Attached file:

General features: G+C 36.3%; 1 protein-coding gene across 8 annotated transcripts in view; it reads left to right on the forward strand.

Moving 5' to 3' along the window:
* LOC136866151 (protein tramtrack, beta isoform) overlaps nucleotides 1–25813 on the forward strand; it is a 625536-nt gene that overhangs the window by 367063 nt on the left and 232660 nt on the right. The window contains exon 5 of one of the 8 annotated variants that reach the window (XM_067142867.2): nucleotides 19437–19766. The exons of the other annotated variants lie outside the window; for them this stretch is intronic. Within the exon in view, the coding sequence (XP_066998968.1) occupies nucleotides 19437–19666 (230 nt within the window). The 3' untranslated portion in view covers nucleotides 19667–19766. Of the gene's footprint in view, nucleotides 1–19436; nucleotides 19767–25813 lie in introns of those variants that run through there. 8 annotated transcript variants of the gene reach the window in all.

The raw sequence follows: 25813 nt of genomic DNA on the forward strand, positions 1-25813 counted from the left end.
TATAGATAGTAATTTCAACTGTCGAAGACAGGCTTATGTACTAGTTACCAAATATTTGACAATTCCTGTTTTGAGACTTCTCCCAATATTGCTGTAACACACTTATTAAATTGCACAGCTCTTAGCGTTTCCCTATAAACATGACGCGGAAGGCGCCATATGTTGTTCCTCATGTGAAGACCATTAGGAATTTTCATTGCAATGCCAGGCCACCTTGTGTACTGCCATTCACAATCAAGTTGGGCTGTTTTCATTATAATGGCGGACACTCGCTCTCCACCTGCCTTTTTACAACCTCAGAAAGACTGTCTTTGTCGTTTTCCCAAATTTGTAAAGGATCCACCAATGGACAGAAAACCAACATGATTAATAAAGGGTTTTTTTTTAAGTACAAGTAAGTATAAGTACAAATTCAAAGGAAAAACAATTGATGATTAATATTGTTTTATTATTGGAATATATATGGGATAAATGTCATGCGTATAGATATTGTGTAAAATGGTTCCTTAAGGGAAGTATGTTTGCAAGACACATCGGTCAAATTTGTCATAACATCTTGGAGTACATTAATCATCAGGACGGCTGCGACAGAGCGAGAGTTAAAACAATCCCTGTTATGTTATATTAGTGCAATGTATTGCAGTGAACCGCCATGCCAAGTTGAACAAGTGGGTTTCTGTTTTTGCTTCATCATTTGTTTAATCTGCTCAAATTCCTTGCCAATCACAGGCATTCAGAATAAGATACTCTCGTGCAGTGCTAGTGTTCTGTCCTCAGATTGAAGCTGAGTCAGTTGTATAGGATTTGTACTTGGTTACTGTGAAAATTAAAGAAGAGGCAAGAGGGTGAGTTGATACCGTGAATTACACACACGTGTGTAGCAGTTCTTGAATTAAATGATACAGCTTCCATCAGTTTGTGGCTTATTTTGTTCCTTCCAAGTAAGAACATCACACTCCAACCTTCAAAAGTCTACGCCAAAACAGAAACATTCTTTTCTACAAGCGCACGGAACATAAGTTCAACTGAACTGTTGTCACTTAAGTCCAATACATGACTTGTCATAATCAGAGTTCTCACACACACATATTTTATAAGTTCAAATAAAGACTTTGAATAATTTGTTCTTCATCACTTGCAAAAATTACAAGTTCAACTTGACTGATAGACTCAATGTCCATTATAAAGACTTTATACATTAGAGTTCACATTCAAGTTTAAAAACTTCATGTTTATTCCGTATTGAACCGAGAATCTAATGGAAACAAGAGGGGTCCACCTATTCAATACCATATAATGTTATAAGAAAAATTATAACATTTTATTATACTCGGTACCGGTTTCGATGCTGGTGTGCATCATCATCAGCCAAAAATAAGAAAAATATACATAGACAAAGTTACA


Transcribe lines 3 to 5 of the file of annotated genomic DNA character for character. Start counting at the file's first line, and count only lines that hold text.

* LOC136866151 (protein tramtrack, beta isoform) overlaps nucleotides 1–25813 on the forward strand; it is a 625536-nt gene that overhangs the window by 367063 nt on the left and 232660 nt on the right. The window contains exon 5 of one of the 8 annotated variants that reach the window (XM_067142867.2): nucleotides 19437–19766. The exons of the other annotated variants lie outside the window; for them this stretch is intronic. Within the exon in view, the coding sequence (XP_066998968.1) occupies nucleotides 19437–19666 (230 nt within the window). The 3' untranslated portion in view covers nucleotides 19667–19766. Of the gene's footprint in view, nucleotides 1–19436; nucleotides 19767–25813 lie in introns of those variants that run through there. 8 annotated transcript variants of the gene reach the window in all.

The raw sequence follows: 25813 nt of genomic DNA on the forward strand, positions 1-25813 counted from the left end.
TATAGATAGTAATTTCAACTGTCGAAGACAGGCTTATGTACTAGTTACCAAATATTTGACAATTCCTGTTTTGAGACTTCTCCCAATATTGCTGTAACACACTTATTAAATTGCACAGCTCTTAGCGTTTCCCTATAAACATGACGCGGAAGGCGCCATATGTTGTTCCTCATGTGAAGACCATTAGGAATTTTCATTGCAATGCCAGGCCACCTTGTGTACTGCCATTCACAATCAAGTTGGGCTGTTTTCATTATAATGGCGGACACTCGCTCTCCACCTGCCTTTTTACAACCTCAGAAAGACTGTCTTTGTCGTTTTCCCAAATTTGTAAAGGATCCACCAATGGACAGAAAACCAACATGATTAATAAAGGGTTTTTTTTTAAGTACAAGTAAGTATAAGTACAAATTCAAAGGAAAAACAATTGATGATTAATATTGTTTTATTATTGGAATATATATGGGATAAATGTCATGCGTATAGATATTGTGTAAAATGGTTCCTTAAGGGAAGTATGTTTGCAAGACACATCGGTCAAATTTGTCATAACATCTTGGAGTACATTAATCATCAGGACGGCTGCGACAGAGCGAGAGTTAAAACAATCCCTGTTATGTTATATTAGTGCAATGTATTGCAGTGAACCGCCATGCCAAGTTGAACAAGTGGGTTTCTGTTTTTGCTTCATCATTTGTTTAATCTGCTCAAATTCCTTGCCAATCACAGGCATTCAGAATAAGATACTCTCGTGCAGTGCTAGTGTTCTGTCCTCAGATTGAAGCTGAGTCAGTTGTATAGGATTTGTACTTGGTTACTGTGAAAATTAAAGAAGAGGCAAGAGGGTGAGTTGATACCGTGAATTACACACACGTGTGTAGCAGTTCTTGAATTAAATGATACAGCTTCCATCAGTTTGTGGCTTATTTTGTTCCTTCCAAGTAAGAACATCACACTCCAACCTTCAAAAGTCTACGCCAAAACAGAAACATTCTTTTCTACAAGCGCACGGAACATAAGTTCAACTGAACTGTTGTCACTTAAGTCCAATACATGACTTGTCATAATCAGAGTTCTCACACACACATATTTTATAAGTTCAAATAAAGACTTTGAATAATTTGTTCTTCATCACTTGCAAAAATTACAAGTTCAACTTGACTGATAGACTCAATGTCCATTATAAAGACTTTATACATTAGAGTTCACATTCAAGTTTAAAAACTTCATGTTTATTCCGTATTGAACCGAGAATCTAATGGAAACAAGAGGGGTCCACCTATTCAATACCATATAATGTTATAAGAAAAATTATAACATTTTATTATACTCGGTACCGGTTTCGATGCTGGTGTGCATCATCATCAGCCAAAAATAAGAAAAATATACATAGACAAAGTTACA